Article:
Reduced physical activity and a sedentary life style is a common consequence of chronic pain and can actually increase your physical distress. Reduced physical activity leads to muscle inflexibility, loss of strength and physical stamina, weight gain due to inactivity. It can increase sleep difficulties, contribute to a sense of uselessness, and intensify feelings of depression and hopelessness. A therapist, with an understanding of how chronic pain differs from acute pain (which yells STOP as we are causing damage to our bodies) can help you:

·   To manage understandable fears of injury that will prevent you from resuming safe physical activities

·   To learn how to avoid exacerbating pain symptoms by pacing physical activities, learning safe exercises, and managing the urge to overdo activities on days you’re feeling better.

·   To overcome reluctance, feelings of intimidation to communicating to medical and health providers important lifestyle activities ( work, hobbies, recreational activities, travel) you hope to be able to resume, to getting advice on safe ways to resume these, and to keep providers informed of symptom changes that may need further attention.

By promoting a healthier state of mind, fostering hope  for a better future.

A therapist who works with chronic pain patients needs to be knowledgeable of the mind-body connection. This means knowing how physical pain can affect emotions and thinking patterns, and how emotional distress and negative-pessimistic thinking can intensify already existing pain.  An experienced therapist can help with:

·   Self-calming strategies and techniques to reduce the physical tension that stress creates that can increase pain, interfere with restful sleep, and wear you down. These strategies and techniques can also reduce the need to rely on medications that have troubling side effects.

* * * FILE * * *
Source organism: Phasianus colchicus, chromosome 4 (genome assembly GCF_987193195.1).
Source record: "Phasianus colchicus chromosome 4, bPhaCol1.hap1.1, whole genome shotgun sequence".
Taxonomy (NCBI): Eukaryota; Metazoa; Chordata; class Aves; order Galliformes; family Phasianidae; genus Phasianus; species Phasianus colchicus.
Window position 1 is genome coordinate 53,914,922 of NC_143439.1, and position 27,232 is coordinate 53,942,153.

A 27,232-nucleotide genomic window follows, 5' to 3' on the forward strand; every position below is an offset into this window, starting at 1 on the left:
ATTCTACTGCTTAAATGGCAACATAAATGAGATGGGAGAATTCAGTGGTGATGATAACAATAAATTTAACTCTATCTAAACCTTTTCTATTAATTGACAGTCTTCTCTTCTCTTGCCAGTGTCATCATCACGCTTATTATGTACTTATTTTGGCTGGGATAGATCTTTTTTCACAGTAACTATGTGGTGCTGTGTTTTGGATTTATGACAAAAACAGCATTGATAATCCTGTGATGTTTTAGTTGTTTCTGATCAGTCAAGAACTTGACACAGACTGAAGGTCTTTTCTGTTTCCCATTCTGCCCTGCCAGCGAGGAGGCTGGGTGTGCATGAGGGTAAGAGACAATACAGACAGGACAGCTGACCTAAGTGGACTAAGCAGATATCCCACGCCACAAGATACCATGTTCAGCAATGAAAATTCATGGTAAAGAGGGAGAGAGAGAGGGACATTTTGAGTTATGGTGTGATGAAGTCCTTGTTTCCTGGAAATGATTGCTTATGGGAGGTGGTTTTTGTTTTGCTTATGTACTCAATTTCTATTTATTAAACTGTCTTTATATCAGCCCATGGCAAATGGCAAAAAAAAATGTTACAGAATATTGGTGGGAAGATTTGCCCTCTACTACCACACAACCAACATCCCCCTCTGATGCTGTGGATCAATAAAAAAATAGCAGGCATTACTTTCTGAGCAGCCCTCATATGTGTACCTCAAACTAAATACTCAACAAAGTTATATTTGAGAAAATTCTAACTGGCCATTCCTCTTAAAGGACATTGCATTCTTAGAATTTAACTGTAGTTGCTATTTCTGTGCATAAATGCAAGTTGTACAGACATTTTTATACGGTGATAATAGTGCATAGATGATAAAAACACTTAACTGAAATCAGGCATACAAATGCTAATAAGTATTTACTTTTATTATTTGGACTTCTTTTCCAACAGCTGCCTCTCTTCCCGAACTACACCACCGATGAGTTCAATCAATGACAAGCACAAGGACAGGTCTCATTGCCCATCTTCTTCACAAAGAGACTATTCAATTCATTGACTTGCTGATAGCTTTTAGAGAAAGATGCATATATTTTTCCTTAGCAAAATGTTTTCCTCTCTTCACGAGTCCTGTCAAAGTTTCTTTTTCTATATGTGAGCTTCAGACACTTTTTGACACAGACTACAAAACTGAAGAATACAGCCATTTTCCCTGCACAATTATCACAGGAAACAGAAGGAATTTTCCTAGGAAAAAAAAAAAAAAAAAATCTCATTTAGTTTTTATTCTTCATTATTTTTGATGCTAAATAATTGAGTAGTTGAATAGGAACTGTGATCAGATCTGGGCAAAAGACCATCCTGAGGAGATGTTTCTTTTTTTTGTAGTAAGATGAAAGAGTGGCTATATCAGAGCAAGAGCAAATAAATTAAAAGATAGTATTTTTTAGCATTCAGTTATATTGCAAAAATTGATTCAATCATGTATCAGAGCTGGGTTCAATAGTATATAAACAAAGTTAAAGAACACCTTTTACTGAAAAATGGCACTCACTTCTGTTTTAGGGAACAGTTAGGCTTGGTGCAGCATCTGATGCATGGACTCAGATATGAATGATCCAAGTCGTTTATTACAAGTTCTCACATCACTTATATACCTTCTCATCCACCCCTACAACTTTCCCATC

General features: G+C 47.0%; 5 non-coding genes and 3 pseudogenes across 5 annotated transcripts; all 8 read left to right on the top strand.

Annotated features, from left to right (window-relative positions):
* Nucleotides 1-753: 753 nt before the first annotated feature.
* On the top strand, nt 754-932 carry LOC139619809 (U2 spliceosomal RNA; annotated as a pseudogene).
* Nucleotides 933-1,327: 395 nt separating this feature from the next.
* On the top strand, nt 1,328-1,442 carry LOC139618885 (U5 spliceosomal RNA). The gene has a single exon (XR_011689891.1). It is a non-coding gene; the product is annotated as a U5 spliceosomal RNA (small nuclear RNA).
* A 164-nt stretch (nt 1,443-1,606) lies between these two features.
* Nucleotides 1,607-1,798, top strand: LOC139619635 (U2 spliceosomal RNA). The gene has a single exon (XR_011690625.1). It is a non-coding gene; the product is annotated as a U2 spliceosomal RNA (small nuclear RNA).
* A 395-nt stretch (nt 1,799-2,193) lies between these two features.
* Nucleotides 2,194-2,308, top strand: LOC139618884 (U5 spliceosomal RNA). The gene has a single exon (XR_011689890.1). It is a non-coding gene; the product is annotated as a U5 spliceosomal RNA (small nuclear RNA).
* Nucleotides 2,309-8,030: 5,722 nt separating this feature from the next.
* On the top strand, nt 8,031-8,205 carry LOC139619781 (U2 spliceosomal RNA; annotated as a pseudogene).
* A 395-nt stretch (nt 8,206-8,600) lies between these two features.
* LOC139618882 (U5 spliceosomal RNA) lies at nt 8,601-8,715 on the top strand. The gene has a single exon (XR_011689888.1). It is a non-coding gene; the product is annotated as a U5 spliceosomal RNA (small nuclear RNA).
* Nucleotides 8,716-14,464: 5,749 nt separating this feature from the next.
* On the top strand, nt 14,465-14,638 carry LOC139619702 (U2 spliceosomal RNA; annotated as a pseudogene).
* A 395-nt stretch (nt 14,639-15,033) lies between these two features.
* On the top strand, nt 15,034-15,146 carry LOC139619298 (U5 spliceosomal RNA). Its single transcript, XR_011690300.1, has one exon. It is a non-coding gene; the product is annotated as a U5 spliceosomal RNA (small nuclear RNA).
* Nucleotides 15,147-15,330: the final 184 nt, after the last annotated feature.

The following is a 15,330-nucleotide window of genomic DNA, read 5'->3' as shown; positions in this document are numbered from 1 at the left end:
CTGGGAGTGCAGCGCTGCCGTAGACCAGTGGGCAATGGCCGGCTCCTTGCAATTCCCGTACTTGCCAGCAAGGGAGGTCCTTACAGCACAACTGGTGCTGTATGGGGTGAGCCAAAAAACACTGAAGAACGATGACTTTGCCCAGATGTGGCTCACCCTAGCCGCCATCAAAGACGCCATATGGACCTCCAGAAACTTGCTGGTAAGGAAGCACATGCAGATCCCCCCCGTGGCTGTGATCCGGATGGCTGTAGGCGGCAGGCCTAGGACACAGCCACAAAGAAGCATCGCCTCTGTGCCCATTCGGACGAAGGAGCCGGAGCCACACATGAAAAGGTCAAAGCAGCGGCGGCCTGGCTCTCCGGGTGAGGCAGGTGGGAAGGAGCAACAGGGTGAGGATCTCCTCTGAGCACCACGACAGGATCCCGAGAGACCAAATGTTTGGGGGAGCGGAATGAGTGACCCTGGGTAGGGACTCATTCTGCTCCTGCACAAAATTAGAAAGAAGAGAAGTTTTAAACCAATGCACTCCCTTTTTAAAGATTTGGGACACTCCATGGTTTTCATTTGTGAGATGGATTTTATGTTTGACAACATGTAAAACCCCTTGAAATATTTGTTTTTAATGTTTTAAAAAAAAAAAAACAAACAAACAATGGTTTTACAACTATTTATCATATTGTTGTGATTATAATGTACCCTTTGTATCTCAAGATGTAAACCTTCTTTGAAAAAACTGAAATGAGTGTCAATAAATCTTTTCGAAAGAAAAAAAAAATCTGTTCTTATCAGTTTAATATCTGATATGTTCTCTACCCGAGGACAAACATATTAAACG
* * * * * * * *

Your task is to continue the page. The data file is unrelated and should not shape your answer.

·   Managing overly pessimistic and unrealistic thinking that can intensify feeling of depression and hopelessness, and make it harder to cope.

·   Assistance in facing and resolving conflicts or stress in important relationships that can intensify pain.

·   Gaining acceptance of the loss of hope for a cure, and facing the reality of a future life with some degree of pain.  This is a difficult pill for anyone to swallow, but it is particularly hard if you’ve experienced significant painful losses earlier in life.  However it is necessary for constructive coping to replace the desperate and unrealistic searching for a cure.

A therapist can help prevent the social withdrawal and isolation that can occur with chronic pain.

When living with chronic pain, there can be an understandable tendency to withdraw from family and friends as part of a desire to not burden or distress them, or to avoid having to deal with misunderstanding, skepticism or negative judgment from others.  This can be particularly strong when you don’t have any obvious handicap or physical abnormality.  This tendency to withdraw in anticipation that people will disappoint or let you down can be very strong if you’ve had repeated experience of disappointment, hurt, or rejection from important people earlier in life.  This withdrawal from people and loss of emotional support, understanding, and comfort can intensify feelings of isolation, loneliness, and depression. A therapist can help you:

·   To manage fears of disappointment and rejection so you’re more willing to lean on others for support, understanding, encouragement, comfort.

·   To overcome fears of assertiveness or a tendency to be submissive so you can advocate for your needs for understanding and information in order to take good care or yourself, make informed decisions about your medical care.

·   To be able to voice understandable fears of burdening loved ones or of them “getting fed up” with your pain, so that important emotional connections are not lost.

·   To resume and strengthen sexual relationships that have been curtailed by chronic pain.

A therapist can work with you to find ways to live as full and constructive a life as possible.

This is extremely important as we all need to feel a sense of purpose in life, to experience ourselves as making a valuable contribution, as being needed by and helpful to others. A therapist can be helpful to you:

·   By supporting your efforts to face the loss of previously gratifying and valued activities, roles, jobs and either redefine these, or create new ways to contribute that are equally satisfying for you.
·   By helping you manage the frustration, uncertainty, self-doubts, and fears you may encounter so you don’t give up on the difficult but important work of fashioning new ways for you to lead a full and meaningful life.